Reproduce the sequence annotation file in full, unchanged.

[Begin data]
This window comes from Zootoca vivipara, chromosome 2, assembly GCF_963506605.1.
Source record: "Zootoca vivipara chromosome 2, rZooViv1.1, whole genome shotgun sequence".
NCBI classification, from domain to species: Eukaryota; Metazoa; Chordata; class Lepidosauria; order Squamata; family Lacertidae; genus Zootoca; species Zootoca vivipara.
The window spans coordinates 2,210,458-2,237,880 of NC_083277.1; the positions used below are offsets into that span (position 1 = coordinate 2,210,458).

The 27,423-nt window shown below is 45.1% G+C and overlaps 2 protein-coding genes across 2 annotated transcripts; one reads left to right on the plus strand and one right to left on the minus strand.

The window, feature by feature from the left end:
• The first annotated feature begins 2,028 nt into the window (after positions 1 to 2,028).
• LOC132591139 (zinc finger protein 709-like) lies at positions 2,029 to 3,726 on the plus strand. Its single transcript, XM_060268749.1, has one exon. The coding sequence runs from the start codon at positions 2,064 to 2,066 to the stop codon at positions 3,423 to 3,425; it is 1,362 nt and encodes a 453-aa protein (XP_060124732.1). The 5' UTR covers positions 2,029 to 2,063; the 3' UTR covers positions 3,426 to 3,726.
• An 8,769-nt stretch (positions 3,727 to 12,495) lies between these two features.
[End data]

This window comes from Zootoca vivipara, chromosome 2, assembly GCF_963506605.1.
Source record: "Zootoca vivipara chromosome 2, rZooViv1.1, whole genome shotgun sequence".
NCBI classification, from domain to species: Eukaryota; Metazoa; Chordata; class Lepidosauria; order Squamata; family Lacertidae; genus Zootoca; species Zootoca vivipara.
The window spans coordinates 2,210,458-2,237,880 of NC_083277.1; the positions used below are offsets into that span (position 1 = coordinate 2,210,458).

The 27,423-nt window shown below is 45.1% G+C and overlaps 2 protein-coding genes across 2 annotated transcripts; one reads left to right on the plus strand and one right to left on the minus strand.

The window, feature by feature from the left end:
• The first annotated feature begins 2,028 nt into the window (after positions 1 to 2,028).
• LOC132591139 (zinc finger protein 709-like) lies at positions 2,029 to 3,726 on the plus strand. Its single transcript, XM_060268749.1, has one exon. The coding sequence runs from the start codon at positions 2,064 to 2,066 to the stop codon at positions 3,423 to 3,425; it is 1,362 nt and encodes a 453-aa protein (XP_060124732.1). The 5' UTR covers positions 2,029 to 2,063; the 3' UTR covers positions 3,426 to 3,726.
• An 8,769-nt stretch (positions 3,727 to 12,495) lies between these two features.